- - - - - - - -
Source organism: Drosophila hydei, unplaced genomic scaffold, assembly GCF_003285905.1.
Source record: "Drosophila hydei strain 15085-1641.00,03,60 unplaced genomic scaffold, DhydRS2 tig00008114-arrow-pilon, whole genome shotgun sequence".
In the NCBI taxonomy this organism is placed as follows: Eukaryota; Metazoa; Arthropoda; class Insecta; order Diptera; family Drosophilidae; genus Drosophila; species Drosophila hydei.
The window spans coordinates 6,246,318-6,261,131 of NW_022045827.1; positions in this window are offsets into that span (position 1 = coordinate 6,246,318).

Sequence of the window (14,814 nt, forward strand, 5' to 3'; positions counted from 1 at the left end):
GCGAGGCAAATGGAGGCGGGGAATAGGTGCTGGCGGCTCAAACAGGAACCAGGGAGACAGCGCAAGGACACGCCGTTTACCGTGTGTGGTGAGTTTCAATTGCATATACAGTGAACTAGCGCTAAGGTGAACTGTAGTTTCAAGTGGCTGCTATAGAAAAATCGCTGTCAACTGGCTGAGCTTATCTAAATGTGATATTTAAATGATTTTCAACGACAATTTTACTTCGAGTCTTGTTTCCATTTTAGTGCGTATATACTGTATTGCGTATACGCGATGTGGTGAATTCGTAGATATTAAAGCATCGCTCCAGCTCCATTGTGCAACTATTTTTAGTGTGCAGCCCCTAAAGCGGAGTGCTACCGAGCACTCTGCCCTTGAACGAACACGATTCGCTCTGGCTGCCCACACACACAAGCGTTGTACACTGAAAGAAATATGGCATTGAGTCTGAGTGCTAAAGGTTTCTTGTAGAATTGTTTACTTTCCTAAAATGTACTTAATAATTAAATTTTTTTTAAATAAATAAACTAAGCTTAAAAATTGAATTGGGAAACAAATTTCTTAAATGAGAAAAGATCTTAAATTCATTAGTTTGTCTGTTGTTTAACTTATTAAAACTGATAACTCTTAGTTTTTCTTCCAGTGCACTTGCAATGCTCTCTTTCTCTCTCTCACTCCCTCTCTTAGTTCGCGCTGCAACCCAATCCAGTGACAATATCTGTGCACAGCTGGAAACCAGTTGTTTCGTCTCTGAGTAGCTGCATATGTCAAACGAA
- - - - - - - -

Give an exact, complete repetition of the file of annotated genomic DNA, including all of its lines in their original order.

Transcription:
Source organism: Drosophila hydei, unplaced genomic scaffold, assembly GCF_003285905.1.
Source record: "Drosophila hydei strain 15085-1641.00,03,60 unplaced genomic scaffold, DhydRS2 tig00008114-arrow-pilon, whole genome shotgun sequence".
In the NCBI taxonomy this organism is placed as follows: Eukaryota; Metazoa; Arthropoda; class Insecta; order Diptera; family Drosophilidae; genus Drosophila; species Drosophila hydei.
The window spans coordinates 6,246,318-6,261,131 of NW_022045827.1; positions in this window are offsets into that span (position 1 = coordinate 6,246,318).

Sequence of the window (14,814 nt, forward strand, 5' to 3'; positions counted from 1 at the left end):
GCGAGGCAAATGGAGGCGGGGAATAGGTGCTGGCGGCTCAAACAGGAACCAGGGAGACAGCGCAAGGACACGCCGTTTACCGTGTGTGGTGAGTTTCAATTGCATATACAGTGAACTAGCGCTAAGGTGAACTGTAGTTTCAAGTGGCTGCTATAGAAAAATCGCTGTCAACTGGCTGAGCTTATCTAAATGTGATATTTAAATGATTTTCAACGACAATTTTACTTCGAGTCTTGTTTCCATTTTAGTGCGTATATACTGTATTGCGTATACGCGATGTGGTGAATTCGTAGATATTAAAGCATCGCTCCAGCTCCATTGTGCAACTATTTTTAGTGTGCAGCCCCTAAAGCGGAGTGCTACCGAGCACTCTGCCCTTGAACGAACACGATTCGCTCTGGCTGCCCACACACACAAGCGTTGTACACTGAAAGAAATATGGCATTGAGTCTGAGTGCTAAAGGTTTCTTGTAGAATTGTTTACTTTCCTAAAATGTACTTAATAATTAAATTTTTTTTAAATAAATAAACTAAGCTTAAAAATTGAATTGGGAAACAAATTTCTTAAATGAGAAAAGATCTTAAATTCATTAGTTTGTCTGTTGTTTAACTTATTAAAACTGATAACTCTTAGTTTTTCTTCCAGTGCACTTGCAATGCTCTCTTTCTCTCTCTCACTCCCTCTCTTAGTTCGCGCTGCAACCCAATCCAGTGACAATATCTGTGCACAGCTGGAAACCAGTTGTTTCGTCTCTGAGTAGCTGCATATGTCAAACGAA